There is a prototype, it seems, for so-called vintage shows in Jamaica. Big performances and small, but exuberant audiences.
That was the case for ‘Blast From The Past’ last Saturday at Limelight Club in Half-Way-Tree. A modest turnout rocked to the timeless songs of Ken Boothe, George Nooks, Big Youth, Gem Myers, Boris Gardiner, Ernie Smith and Derrick Morgan.
Nooks closed the show in the absence of billed headliner Cocoa Tea, who was not missed as the confident Boothe, Morgan, Nooks and the always entertaining, Big Youth ensured patrons got their money’s worth.
The ageless Boothe never fails to please. From the opening Freedom Street, he could do no wrong.
Decked out in a maroon suit, his effortless delivery of Silver Words, When I Fall In Love, Just Another Girl, Lady With The Starlight, Puppet On A String and Everything I Own had fans begging for more.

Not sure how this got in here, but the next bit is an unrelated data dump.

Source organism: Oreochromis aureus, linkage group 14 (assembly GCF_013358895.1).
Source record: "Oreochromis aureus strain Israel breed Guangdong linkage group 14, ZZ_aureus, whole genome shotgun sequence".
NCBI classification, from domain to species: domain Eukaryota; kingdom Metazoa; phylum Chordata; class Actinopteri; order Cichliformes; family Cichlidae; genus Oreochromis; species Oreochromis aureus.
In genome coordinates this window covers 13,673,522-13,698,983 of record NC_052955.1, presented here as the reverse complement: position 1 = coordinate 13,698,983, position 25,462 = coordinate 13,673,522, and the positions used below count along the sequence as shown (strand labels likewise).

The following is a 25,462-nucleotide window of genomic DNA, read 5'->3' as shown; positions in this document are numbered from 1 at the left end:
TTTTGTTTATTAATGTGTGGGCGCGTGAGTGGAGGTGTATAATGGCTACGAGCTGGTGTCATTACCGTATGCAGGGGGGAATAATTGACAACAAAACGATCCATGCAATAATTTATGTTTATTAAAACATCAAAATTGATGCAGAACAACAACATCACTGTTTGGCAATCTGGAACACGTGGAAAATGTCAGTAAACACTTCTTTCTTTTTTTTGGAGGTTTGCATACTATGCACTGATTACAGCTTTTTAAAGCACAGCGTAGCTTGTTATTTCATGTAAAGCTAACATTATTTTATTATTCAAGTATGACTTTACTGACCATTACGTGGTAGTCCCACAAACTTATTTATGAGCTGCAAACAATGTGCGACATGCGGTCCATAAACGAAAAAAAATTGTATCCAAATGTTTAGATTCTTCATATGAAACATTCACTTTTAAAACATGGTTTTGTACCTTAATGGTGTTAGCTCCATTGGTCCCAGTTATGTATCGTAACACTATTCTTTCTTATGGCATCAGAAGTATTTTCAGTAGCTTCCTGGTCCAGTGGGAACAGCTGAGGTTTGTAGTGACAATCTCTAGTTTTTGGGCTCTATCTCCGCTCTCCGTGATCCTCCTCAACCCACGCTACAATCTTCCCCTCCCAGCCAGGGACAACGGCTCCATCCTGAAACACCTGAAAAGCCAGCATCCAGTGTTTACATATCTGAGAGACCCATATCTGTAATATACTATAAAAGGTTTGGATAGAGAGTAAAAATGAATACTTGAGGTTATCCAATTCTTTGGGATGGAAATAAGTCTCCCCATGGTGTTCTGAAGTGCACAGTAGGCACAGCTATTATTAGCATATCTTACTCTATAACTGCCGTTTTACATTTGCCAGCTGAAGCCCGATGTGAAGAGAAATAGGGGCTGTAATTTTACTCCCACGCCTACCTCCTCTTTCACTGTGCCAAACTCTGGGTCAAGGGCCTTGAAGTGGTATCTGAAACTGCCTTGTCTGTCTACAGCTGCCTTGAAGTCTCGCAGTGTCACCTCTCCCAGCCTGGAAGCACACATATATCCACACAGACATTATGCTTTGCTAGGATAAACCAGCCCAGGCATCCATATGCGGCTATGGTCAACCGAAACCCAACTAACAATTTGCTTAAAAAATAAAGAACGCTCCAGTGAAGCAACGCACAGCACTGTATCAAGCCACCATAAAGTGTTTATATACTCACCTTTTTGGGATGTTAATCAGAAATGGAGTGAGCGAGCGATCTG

While not as glittering as his gold dentures, Big Youth stirred things up with trademark gyrations, his spiritual I Pray Thee, followed by Every Nigger Is A Star and Hit The Road Jack.
The show’s lone ska act, Morgan was in good voice and form. He kicked off with the independence anthem Forward March, then the standards Be Still and Housewife’s Choice.
Morgan also paid tribute to his former sparring partner, Prince Buster who died in October. He recalled their friendly clashes with renditions of some of Buster’s hits including Blackhead Chineyman.
Nooks, one of contemporary reggae’s success stories, went over well with songs from his days with producer Joe Gibbs. He was energetic on Left With A Broken Heart and Tribal War, then doubled as deejay Prince Mohamed on Zion Gate (Forty Leg Dread) and Money In My Pocket.
He closed with a gospel flurry that included God Is Standing By, the song that announced his second coming in 2000.
—By Howard Campbell